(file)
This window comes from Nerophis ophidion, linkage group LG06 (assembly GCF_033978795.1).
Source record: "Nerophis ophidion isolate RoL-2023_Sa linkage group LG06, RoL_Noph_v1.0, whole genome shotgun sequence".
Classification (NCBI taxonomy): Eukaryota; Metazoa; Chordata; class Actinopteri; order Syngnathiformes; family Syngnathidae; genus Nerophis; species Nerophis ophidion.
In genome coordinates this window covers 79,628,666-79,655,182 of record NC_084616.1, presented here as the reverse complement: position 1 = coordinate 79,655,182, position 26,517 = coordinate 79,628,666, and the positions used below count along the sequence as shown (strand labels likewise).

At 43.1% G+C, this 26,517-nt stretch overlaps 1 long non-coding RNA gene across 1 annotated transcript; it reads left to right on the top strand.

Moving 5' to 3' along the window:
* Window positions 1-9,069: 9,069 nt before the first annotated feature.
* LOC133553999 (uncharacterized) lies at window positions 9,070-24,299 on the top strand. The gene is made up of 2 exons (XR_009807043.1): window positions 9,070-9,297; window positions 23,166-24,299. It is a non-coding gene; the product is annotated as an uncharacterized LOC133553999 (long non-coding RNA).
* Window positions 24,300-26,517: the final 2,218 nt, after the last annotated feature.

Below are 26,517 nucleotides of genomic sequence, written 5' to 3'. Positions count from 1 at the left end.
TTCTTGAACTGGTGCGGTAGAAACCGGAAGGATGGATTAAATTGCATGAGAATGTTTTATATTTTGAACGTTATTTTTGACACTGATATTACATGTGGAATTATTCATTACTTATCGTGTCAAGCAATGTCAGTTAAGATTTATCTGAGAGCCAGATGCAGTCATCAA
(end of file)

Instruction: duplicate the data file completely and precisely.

This window comes from Nerophis ophidion, linkage group LG06 (assembly GCF_033978795.1).
Source record: "Nerophis ophidion isolate RoL-2023_Sa linkage group LG06, RoL_Noph_v1.0, whole genome shotgun sequence".
Classification (NCBI taxonomy): Eukaryota; Metazoa; Chordata; class Actinopteri; order Syngnathiformes; family Syngnathidae; genus Nerophis; species Nerophis ophidion.
In genome coordinates this window covers 79,628,666-79,655,182 of record NC_084616.1, presented here as the reverse complement: position 1 = coordinate 79,655,182, position 26,517 = coordinate 79,628,666, and the positions used below count along the sequence as shown (strand labels likewise).

At 43.1% G+C, this 26,517-nt stretch overlaps 1 long non-coding RNA gene across 1 annotated transcript; it reads left to right on the top strand.

Moving 5' to 3' along the window:
* Window positions 1-9,069: 9,069 nt before the first annotated feature.
* LOC133553999 (uncharacterized) lies at window positions 9,070-24,299 on the top strand. The gene is made up of 2 exons (XR_009807043.1): window positions 9,070-9,297; window positions 23,166-24,299. It is a non-coding gene; the product is annotated as an uncharacterized LOC133553999 (long non-coding RNA).
* Window positions 24,300-26,517: the final 2,218 nt, after the last annotated feature.

Below are 26,517 nucleotides of genomic sequence, written 5' to 3'. Positions count from 1 at the left end.
TTCTTGAACTGGTGCGGTAGAAACCGGAAGGATGGATTAAATTGCATGAGAATGTTTTATATTTTGAACGTTATTTTTGACACTGATATTACATGTGGAATTATTCATTACTTATCGTGTCAAGCAATGTCAGTTAAGATTTATCTGAGAGCCAGATGCAGTCATCAA